Testing Lambda functions with Vitest

Fabio Gollinucci
4 min readNov 2

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Testing serverless projects locally can be a pain. Separating business logic from calls to AWS services or external endpoints reduces the need to run the entire function locally.

The first thing you need to do to add a test suite to your project is installing Vitest:

npm install --save-dev vitest

Having the library already installed it will be easier to use it thanks to the IDE code auto-completion.

Create tests

Create a ./tests folder into the project and a simple test file in it. The test file’s extension can be .js or .mjs and the name need to ends with .test like “mytest.test.mjs”.

import { test, expect } from 'vitest'

test('simple test', async () => {
expect(true).toBe(true)
})

Execute test with npm run test:

RUN  v0.34.6 /home/user/example-nodejs

✓ tests/example.test.mjs (1)
✓ simple test

Test Files 1 passed (1)
Tests 1 passed (1)
Start at 15:37:40
Duration 777ms (transform 45ms, setup 0ms, collect 24ms, tests 4ms, environment 0ms, prepare 174ms)

Lambda handler management

A Lambda function can be tested locally using different approaches:

  • Testing the entire logic and use local-emulated AWS services.
  • Testing the entire logic providing AWS credentials to connect to a remote environments.
  • Unit-testing only the “core” logic in isolation without triggering AWS APIs.

Using local or remote service does not require a lot of code changes, with this approach the Lambda function is just execute as is.

Focusing on unit tests, it require a separation from core logic and AWS API/SDK calls. This can be archive quite simply with the AWS SDK v3, there being a separation between the command and the client that executes it:

import { DynamoDBClient } from "@aws-sdk/client-dynamodb";
import { DynamoDBDocumentClient, GetCommand } from "@aws-sdk/lib-dynamodb";

// create the client
const client = DynamoDBDocumentClient.from(new DynamoDBClient({}));

// Lambda handler
export async function handler(event) {
// execute a command
const { Item: item } = await client.send(new GetCommand({
TableName: 'table-name',
Key: 'object-key'
}));

// do things with "item"

return item;
}

Now it’s necessary to separate the execution of the command and the remaining logic:

import { DynamoDBClient } from "@aws-sdk/client-dynamodb";
import { DynamoDBDocumentClient, GetCommand } from "@aws-sdk/lib-dynamodb";

// create the client
const client = DynamoDBDocumentClient.from(new DynamoDBClient({}));

// Lambda handler
export async function handler(event) {
return customLogic(client);
}

// Custom logic handler
export async function customLogic(client) {
// execute a command
const { Item: item } = await client.send(new GetCommand({
TableName: 'table-name',
Key: 'object-key'
}));

// do things with "item"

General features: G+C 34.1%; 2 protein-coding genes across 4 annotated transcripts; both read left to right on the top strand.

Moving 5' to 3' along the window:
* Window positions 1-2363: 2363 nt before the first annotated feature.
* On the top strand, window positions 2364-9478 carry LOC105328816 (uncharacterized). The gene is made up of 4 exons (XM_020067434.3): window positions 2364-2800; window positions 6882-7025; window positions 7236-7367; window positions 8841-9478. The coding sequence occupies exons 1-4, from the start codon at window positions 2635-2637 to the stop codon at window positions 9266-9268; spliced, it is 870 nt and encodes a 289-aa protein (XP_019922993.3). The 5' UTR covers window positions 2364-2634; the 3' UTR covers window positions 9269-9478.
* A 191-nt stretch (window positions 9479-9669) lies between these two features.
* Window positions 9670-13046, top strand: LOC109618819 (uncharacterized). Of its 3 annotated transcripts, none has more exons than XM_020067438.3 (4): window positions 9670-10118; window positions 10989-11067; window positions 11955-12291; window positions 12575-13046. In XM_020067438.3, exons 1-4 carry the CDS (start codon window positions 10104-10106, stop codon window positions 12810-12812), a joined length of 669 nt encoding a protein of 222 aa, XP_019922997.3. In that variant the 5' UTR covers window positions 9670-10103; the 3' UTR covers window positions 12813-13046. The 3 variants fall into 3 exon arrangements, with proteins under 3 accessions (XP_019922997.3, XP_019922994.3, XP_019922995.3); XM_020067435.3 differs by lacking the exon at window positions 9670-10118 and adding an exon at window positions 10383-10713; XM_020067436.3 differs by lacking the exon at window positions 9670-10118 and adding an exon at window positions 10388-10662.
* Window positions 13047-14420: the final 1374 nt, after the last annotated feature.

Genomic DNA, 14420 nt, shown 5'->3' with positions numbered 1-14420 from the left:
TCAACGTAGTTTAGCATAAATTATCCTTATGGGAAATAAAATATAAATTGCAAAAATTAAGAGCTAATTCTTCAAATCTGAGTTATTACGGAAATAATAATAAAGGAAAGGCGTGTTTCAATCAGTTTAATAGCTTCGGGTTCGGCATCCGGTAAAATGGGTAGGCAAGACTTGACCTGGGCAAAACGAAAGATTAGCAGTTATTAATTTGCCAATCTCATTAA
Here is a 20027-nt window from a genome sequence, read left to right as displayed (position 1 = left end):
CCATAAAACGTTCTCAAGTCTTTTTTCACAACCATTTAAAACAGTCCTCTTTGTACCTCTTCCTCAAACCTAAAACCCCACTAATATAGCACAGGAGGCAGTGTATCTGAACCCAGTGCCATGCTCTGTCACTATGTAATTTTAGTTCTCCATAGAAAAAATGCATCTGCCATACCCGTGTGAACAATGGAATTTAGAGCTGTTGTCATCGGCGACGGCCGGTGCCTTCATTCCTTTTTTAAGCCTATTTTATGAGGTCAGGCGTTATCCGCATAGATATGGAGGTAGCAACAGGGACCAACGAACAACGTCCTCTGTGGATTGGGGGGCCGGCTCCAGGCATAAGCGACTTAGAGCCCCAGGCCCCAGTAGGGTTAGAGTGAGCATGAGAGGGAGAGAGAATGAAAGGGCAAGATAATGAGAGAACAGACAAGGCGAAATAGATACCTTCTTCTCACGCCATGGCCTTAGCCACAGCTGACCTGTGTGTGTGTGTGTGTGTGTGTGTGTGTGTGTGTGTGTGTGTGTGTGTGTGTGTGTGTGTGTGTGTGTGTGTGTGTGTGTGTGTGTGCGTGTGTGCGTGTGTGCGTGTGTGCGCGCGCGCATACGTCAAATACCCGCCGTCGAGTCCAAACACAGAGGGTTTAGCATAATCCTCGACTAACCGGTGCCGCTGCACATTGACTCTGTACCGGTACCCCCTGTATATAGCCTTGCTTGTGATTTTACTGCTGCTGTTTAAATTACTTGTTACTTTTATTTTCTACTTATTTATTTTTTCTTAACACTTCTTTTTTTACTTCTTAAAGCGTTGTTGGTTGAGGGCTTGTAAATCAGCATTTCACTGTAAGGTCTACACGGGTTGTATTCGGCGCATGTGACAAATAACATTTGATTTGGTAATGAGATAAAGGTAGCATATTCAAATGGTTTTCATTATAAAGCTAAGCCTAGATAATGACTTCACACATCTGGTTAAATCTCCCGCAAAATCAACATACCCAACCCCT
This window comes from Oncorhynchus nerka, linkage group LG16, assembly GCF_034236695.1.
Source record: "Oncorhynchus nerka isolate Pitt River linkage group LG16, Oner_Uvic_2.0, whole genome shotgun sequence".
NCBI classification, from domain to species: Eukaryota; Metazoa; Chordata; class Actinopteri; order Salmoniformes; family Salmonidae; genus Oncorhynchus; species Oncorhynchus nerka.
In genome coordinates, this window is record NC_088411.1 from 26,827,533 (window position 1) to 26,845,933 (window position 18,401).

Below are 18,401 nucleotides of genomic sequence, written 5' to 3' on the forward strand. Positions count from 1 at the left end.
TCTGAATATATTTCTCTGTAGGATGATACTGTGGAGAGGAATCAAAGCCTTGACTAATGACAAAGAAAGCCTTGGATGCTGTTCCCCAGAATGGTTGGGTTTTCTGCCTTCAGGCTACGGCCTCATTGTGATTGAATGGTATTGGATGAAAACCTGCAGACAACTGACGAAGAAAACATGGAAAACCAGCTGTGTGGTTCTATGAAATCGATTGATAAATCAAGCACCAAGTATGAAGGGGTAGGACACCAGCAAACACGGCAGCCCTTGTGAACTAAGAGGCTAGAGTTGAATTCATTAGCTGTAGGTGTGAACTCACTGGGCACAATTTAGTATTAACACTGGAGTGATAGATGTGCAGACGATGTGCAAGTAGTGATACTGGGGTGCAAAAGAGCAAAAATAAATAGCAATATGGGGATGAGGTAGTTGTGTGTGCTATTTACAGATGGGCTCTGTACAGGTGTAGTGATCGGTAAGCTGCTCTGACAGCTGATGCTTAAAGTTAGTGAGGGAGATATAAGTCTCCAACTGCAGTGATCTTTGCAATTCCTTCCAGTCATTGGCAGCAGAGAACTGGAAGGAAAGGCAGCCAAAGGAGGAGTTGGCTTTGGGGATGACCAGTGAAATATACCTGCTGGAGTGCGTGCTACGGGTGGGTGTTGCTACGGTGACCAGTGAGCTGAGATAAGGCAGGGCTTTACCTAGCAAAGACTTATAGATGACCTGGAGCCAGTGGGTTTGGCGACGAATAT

return item;
}

Now you can recover the “core logic” function and test it by replacing the AWS SDK client with a mocked version:

import { test, expect } from 'vitest'
import { customLogic } from '../src/index.mjs'

const client = { send: async () => ({ Item: {} }) } // mocked client

test('simple test', async () => {
// custom logic execution
const item = await customLogic(client)

// result evaluation
expect(item).toStrictEqual({})
})

AWS SDK mocking

Mocking can be simplified using the community-driven AWS SDK Client mock library.

npm install --save-dev aws-sdk-client-mock

Include “aws-sdk-client-mock” library into test file and provided mocking implementation for each executed command:

import { mockClient } from "aws-sdk-client-mock";
import { DynamoDBDocumentClient, GetCommand } from "@aws-sdk/lib-dynamodb";

const client = mockClient(DynamoDBDocumentClient);

client
.on(GetCommand)
.callsFake((input) => {
const key = input.Key.key;
// do things with item's key
return { Item: {} };
})

Now let’s integrate this into the unit test:

import { test, expect } from 'vitest'
import { customLogic } from '../src/index.mjs'
import { mockClient } from 'aws-sdk-client-mock'
import { DynamoDBDocumentClient, GetCommand } from '@aws-sdk/lib-dynamodb'

// create mocked clients
const client = mockClient(DynamoDBDocumentClient)

// add mocked command implementation
client
.on(GetCommand)
.callsFake(() => {
// emulate the real response, does not require promises usage
return { Item: { key: 'object-key' } }
})

test('simple test', async () => {
const item = await customLogic(client)
expect(item).toStrictEqual({ key: 'object-key' })
})

Executing tests

It is very simple to execute locally and within the pipeline. It costs less to run one of these tests than to run a Docker container, emulate an AWS service on-premises, or deploy it via the SAM CLI (except for sync command).

Add some useful scripts into the package.json:

"scripts": {
"test": "vitest run",
"test:report": "vitest run --outputFile test-results/junit.xml --reporter default --reporter junit",
"test:watch": "vitest"
}
  • npm run test to run all tests.
  • npm run test:watch to run all tests and listening for changes, when a test file is saved it will be automatically execute showing the result.
  • npm run test:report to run all tests in a pipeline context and exporting a test-results/junit.xml that can be parsed by pipeline actor (like Bitbucket).

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Fabio Gollinucci

Backend Developer & Cloud Architect @ Bitbull